With Federal Reserve Chair Janet Yellen on Capitol Hill for two days of testimony last week, plus Vice Chairman Stanley Fischer’s interview on Bloomberg TV, plus the upside surprise on U.S. CPI inflation data released on 15 February, the minutes released today from the Federal Open Market Committee (FOMC) meeting of 31 January – 1 February run the risk of being a bit stale and subject to overinterpretation. The important takeaway from the minutes is that “many participants expressed the view that it might be appropriate to raise the federal funds rate again fairly soon if incoming information on the labor market and inflation was in line with or stronger than their current expectations … ” (italics mine).
So, does “fairly soon” equal March? While a March rate hike is certainly possible, the FOMC “members,” who are voters – as compared with “participants,” who do not vote – did not appear confident that a March hike would be appropriate. For example, “Many members continued to see only a modest risk of a scenario in which the unemployment rate would substantially undershoot its longer-run normal level and inflation pressures would increase significantly. These members expressed the view that inflation was likely to rise toward 2 percent gradually, and that policymakers would likely have ample time to respond if signs of rising inflationary pressures did begin to emerge.”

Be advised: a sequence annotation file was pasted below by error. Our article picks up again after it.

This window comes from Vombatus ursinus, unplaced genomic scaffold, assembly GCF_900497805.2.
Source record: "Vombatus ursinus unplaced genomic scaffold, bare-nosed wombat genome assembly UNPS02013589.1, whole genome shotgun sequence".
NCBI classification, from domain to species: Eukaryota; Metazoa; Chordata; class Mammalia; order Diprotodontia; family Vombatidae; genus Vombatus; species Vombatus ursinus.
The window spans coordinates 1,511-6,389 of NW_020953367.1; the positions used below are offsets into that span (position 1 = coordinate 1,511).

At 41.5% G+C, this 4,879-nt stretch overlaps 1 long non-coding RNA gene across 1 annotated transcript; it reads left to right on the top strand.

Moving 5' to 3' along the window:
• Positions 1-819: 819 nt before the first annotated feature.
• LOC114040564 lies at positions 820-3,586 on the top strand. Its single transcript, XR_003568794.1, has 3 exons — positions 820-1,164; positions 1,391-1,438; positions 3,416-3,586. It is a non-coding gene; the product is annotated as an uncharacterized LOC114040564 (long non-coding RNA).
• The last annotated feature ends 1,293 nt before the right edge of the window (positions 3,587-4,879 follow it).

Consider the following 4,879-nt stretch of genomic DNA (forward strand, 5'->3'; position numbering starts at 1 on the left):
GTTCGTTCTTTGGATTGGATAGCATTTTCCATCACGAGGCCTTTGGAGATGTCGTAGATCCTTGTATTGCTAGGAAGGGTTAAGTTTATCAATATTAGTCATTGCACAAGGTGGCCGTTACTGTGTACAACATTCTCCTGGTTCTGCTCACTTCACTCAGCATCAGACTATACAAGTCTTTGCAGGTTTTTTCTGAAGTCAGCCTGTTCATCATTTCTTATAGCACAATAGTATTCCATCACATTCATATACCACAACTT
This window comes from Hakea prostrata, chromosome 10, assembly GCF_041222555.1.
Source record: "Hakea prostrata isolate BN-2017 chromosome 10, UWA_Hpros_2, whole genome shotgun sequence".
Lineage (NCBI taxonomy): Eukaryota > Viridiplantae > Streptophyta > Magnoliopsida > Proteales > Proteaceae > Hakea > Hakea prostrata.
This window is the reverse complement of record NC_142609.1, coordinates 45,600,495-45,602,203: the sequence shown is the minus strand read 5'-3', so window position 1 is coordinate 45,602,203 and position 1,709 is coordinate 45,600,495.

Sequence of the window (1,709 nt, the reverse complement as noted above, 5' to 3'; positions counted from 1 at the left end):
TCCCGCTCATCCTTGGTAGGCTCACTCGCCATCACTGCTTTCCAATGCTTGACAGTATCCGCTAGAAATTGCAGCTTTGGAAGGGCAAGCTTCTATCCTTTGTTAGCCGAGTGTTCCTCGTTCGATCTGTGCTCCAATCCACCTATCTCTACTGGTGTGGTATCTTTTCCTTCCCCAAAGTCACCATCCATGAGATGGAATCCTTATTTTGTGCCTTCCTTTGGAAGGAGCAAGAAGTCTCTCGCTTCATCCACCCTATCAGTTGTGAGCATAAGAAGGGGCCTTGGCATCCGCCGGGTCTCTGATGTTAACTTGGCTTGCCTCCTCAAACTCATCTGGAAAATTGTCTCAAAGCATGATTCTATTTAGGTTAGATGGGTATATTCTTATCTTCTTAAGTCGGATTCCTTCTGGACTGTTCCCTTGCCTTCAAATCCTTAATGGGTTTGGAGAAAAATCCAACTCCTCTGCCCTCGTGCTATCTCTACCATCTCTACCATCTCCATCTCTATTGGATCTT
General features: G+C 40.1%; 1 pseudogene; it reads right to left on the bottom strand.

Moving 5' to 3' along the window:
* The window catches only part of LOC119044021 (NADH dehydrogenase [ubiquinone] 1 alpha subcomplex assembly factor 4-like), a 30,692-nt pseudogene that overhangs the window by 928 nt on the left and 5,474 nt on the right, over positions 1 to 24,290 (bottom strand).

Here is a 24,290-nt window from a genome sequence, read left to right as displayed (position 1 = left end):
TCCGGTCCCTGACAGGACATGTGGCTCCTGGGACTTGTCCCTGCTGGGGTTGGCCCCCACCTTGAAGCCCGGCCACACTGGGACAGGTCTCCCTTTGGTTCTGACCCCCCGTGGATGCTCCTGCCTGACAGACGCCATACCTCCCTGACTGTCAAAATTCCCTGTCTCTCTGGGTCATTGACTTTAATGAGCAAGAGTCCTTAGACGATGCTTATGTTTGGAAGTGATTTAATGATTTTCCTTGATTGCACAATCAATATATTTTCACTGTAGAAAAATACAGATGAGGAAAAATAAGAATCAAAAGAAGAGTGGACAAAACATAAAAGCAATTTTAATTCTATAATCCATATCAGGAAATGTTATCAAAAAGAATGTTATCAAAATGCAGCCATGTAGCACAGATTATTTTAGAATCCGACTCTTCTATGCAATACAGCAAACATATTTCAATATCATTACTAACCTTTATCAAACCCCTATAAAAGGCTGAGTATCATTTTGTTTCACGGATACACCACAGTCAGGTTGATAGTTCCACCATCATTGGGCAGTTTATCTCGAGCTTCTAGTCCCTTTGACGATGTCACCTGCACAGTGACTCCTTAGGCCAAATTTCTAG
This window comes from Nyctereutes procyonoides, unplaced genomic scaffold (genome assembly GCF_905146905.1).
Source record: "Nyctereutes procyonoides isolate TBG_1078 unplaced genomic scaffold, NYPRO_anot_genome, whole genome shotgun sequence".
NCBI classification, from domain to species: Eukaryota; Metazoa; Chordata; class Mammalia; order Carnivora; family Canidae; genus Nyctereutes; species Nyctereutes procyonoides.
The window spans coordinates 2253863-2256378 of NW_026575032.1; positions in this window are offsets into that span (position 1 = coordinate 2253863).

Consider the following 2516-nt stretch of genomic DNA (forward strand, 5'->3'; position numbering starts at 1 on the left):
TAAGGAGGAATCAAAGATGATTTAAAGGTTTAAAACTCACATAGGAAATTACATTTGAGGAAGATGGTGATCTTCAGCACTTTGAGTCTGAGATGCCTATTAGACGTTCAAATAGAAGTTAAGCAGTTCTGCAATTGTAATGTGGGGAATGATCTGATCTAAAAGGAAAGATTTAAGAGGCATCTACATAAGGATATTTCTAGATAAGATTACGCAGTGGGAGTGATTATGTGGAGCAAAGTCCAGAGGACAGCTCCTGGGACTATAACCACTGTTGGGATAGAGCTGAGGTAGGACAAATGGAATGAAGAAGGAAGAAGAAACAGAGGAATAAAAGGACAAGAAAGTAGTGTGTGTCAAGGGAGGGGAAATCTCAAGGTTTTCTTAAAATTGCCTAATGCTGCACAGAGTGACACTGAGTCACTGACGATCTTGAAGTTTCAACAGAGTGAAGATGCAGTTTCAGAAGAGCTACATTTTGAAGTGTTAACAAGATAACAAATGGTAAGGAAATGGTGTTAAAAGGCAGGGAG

Very relevant to the March decision is that the Fed has not yet begun to refine and reach agreement on how to manage the normalization of its balance sheet. If the Fed were to hike in March without preparing the markets – and as of this writing, a few hours after the minutes were released, the probability of March is just 34%, unchanged from two days ago (see chart below) – then market participants would look for clarity on the path for the balance sheet, and would likely price in an additional hike for 2017. One of the voting members did note that “if incoming data on the economy and inflation were consistent with expectations, taking the next step in reducing policy accommodation relatively soon would give the Committee greater flexibility in calibrating policy to evolving economic conditions.”
So yes, there is a case for the Fed to remove accommodation at the March meeting. These minutes reveal a committee that wants the option to hike, but without the conviction that it will do so.
Richard Clarida is PIMCO’s global strategic advisor and a frequent contributor to the PIMCO Blog.